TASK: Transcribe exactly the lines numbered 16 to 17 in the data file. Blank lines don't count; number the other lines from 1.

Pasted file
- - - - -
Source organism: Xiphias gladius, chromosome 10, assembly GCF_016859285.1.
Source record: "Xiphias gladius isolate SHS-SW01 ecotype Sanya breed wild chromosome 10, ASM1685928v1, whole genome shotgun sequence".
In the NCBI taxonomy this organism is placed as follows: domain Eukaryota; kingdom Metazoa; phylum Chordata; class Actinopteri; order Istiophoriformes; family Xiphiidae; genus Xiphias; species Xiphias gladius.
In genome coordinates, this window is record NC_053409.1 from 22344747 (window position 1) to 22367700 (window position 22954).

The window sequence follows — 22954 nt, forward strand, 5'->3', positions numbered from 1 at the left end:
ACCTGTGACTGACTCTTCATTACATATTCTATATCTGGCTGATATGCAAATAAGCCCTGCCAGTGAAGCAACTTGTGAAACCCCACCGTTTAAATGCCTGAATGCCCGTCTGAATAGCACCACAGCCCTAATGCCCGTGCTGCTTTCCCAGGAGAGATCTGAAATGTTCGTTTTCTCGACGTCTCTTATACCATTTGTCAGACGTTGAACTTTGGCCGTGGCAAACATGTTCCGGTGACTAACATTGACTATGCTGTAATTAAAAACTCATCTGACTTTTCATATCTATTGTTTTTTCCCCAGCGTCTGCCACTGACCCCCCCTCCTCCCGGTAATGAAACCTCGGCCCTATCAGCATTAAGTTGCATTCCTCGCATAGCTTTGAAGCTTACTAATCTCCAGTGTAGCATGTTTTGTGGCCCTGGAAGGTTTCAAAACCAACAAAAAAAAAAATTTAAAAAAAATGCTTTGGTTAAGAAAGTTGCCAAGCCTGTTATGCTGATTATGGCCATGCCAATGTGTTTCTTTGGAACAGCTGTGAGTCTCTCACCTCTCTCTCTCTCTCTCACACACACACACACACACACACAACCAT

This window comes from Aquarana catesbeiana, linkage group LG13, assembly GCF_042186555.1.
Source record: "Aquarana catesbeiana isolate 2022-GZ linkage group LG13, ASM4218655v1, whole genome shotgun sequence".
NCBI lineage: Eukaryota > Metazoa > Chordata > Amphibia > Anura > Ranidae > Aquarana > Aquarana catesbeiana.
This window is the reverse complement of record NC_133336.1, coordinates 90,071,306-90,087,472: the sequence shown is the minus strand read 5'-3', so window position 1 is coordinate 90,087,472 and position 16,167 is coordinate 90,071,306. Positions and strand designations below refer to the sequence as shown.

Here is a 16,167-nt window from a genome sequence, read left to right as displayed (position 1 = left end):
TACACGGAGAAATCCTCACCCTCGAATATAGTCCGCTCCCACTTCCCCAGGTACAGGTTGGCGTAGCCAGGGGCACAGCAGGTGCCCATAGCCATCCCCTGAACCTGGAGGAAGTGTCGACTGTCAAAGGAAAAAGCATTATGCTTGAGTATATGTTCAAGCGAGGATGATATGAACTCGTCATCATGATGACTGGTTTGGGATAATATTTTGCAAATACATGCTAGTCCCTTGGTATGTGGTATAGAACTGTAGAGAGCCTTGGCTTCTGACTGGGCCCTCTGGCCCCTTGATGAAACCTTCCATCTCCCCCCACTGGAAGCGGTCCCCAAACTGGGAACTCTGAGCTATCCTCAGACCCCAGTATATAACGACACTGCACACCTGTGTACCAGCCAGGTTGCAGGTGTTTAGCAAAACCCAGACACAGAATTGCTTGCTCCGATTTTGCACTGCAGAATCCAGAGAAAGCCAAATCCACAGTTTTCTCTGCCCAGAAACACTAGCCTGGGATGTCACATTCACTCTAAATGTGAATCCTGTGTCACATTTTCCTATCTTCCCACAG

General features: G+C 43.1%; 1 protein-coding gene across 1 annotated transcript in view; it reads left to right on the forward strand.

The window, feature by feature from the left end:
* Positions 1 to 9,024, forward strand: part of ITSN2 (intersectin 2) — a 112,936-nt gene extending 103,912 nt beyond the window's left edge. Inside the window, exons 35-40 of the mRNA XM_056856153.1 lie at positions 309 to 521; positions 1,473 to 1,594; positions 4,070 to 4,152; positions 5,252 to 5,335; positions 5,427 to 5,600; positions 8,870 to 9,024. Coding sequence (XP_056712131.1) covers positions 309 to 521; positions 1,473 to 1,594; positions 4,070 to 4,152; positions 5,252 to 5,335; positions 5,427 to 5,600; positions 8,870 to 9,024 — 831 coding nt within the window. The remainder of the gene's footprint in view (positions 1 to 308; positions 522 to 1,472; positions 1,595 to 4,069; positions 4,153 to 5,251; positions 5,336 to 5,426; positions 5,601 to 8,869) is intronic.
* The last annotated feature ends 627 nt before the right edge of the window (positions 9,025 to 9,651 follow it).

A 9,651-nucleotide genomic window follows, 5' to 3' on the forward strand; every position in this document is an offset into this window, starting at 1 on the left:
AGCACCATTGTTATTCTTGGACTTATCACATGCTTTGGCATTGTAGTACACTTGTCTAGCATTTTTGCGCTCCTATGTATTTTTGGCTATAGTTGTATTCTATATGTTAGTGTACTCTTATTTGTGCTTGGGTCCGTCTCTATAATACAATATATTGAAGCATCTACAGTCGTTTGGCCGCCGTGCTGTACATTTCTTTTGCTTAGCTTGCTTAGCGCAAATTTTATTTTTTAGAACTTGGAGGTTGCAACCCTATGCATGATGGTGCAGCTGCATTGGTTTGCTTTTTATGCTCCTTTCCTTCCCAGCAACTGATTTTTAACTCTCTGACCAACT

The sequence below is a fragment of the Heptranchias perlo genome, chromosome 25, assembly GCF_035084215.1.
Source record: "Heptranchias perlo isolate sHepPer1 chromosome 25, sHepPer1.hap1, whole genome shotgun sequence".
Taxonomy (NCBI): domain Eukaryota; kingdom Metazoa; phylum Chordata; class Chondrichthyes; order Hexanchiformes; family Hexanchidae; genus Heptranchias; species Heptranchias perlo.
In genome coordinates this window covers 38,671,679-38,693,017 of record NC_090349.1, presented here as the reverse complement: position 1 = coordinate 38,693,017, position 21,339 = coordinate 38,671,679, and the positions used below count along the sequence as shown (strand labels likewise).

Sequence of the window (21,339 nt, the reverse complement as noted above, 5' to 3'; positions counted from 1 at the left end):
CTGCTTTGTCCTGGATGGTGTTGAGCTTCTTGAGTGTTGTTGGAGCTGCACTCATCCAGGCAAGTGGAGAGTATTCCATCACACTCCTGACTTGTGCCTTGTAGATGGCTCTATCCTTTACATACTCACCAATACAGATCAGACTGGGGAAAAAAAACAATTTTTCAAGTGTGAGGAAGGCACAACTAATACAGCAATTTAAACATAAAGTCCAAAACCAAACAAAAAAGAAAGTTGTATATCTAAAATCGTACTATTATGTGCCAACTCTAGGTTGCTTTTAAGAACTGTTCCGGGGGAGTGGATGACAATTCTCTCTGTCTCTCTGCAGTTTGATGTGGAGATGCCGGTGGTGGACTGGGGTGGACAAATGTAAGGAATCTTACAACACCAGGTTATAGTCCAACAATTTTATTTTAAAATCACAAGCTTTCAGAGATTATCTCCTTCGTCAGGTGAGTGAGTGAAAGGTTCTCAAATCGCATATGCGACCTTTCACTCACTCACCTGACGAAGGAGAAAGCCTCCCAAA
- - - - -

* The last annotated feature ends 627 nt before the right edge of the window (positions 9,025 to 9,651 follow it).

A 9,651-nucleotide genomic window follows, 5' to 3' on the forward strand; every position in this document is an offset into this window, starting at 1 on the left: